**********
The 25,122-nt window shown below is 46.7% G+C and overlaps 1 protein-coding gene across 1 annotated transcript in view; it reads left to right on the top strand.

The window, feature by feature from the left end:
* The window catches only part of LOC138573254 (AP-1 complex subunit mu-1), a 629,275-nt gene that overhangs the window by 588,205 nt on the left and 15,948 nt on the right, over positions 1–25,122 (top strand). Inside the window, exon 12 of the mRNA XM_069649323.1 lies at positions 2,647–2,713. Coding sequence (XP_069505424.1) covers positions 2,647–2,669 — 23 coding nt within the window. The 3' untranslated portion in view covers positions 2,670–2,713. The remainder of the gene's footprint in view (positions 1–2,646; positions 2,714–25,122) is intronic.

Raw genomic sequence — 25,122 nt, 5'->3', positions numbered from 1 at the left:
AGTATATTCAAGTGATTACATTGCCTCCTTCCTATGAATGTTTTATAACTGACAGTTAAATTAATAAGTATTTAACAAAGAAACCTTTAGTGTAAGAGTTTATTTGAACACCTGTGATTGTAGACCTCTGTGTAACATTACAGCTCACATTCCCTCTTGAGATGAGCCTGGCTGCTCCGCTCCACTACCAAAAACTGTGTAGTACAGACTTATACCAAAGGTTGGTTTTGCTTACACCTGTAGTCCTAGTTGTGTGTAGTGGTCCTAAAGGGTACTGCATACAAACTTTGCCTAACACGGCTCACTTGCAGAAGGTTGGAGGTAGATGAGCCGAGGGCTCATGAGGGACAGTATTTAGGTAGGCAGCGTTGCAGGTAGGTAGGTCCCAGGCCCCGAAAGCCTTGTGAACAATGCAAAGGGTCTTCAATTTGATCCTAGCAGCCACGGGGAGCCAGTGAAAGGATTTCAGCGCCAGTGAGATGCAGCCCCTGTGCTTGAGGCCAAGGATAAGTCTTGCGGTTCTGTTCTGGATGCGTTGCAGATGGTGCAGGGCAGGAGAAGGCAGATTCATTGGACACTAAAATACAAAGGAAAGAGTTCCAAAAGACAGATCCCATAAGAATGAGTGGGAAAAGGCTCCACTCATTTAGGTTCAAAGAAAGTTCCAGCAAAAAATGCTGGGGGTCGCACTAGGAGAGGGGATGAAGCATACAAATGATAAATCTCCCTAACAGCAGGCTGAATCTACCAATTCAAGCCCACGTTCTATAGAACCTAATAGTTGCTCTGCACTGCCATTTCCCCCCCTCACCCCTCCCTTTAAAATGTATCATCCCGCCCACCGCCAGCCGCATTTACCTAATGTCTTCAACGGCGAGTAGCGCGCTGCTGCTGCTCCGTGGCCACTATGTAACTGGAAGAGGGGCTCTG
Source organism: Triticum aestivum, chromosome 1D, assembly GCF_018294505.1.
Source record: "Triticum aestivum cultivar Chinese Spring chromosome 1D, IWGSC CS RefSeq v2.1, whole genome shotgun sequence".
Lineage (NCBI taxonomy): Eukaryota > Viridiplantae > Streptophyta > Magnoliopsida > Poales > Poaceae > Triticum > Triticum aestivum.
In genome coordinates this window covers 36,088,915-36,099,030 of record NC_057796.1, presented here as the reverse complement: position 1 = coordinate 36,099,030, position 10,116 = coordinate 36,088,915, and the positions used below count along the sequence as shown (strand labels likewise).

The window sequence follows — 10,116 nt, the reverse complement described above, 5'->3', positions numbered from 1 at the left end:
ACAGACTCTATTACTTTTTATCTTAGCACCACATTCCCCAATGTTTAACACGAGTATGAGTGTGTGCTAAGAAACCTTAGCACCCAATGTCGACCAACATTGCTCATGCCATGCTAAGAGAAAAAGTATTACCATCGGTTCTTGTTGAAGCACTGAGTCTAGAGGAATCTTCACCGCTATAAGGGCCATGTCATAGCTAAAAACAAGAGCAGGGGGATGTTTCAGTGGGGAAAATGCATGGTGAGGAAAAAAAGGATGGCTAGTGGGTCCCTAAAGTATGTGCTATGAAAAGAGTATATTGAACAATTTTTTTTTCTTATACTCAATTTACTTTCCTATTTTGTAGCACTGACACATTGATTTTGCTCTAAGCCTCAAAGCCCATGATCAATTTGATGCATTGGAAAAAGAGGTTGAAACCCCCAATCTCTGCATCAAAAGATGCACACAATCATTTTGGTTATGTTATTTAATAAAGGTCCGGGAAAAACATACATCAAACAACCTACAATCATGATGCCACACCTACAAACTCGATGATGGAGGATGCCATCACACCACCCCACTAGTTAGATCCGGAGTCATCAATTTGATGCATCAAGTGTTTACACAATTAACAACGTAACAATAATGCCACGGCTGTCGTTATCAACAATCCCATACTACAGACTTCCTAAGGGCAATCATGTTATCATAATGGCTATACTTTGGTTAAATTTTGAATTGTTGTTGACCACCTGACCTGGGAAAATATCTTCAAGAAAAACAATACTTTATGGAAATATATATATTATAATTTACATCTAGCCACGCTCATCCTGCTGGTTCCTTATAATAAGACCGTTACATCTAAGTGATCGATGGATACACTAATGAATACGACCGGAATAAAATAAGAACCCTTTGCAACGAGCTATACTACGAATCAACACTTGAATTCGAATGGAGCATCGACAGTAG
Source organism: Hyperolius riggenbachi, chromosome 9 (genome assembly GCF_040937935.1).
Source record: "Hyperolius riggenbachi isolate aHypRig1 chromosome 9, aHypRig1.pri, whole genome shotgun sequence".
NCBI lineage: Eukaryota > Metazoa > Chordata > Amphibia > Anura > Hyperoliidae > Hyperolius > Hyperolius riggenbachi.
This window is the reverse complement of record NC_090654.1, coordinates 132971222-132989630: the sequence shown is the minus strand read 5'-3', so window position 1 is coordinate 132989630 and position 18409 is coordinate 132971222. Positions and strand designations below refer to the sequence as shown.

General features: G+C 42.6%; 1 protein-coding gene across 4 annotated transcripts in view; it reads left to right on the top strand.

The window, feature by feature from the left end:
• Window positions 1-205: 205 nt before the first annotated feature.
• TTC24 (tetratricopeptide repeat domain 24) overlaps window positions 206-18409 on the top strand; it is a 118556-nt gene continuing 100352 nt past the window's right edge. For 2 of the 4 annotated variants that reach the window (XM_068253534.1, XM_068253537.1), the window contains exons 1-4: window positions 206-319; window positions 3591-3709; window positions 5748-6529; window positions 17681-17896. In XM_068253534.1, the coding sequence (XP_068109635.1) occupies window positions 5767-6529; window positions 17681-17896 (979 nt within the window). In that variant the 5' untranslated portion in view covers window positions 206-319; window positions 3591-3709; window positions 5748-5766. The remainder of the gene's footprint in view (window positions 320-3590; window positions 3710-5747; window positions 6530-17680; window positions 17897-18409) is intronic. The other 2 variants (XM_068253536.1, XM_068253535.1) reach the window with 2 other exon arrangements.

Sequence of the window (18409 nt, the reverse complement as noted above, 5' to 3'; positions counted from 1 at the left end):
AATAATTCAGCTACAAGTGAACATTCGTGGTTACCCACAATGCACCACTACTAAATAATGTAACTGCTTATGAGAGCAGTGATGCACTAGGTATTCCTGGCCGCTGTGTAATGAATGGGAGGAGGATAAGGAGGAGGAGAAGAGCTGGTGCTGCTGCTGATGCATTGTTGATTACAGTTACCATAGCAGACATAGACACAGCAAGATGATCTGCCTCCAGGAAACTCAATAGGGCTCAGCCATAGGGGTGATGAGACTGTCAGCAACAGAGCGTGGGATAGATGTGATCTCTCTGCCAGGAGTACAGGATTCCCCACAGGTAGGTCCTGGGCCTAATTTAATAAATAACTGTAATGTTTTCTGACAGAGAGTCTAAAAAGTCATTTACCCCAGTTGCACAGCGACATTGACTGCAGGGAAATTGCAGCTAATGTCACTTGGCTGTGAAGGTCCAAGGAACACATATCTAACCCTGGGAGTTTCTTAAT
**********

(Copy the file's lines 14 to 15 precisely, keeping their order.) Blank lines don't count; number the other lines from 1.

NCBI lineage: Eukaryota > Metazoa > Chordata > Amphibia > Anura > Hyperoliidae > Hyperolius > Hyperolius riggenbachi.
This window is the reverse complement of record NC_090654.1, coordinates 132971222-132989630: the sequence shown is the minus strand read 5'-3', so window position 1 is coordinate 132989630 and position 18409 is coordinate 132971222. Positions and strand designations below refer to the sequence as shown.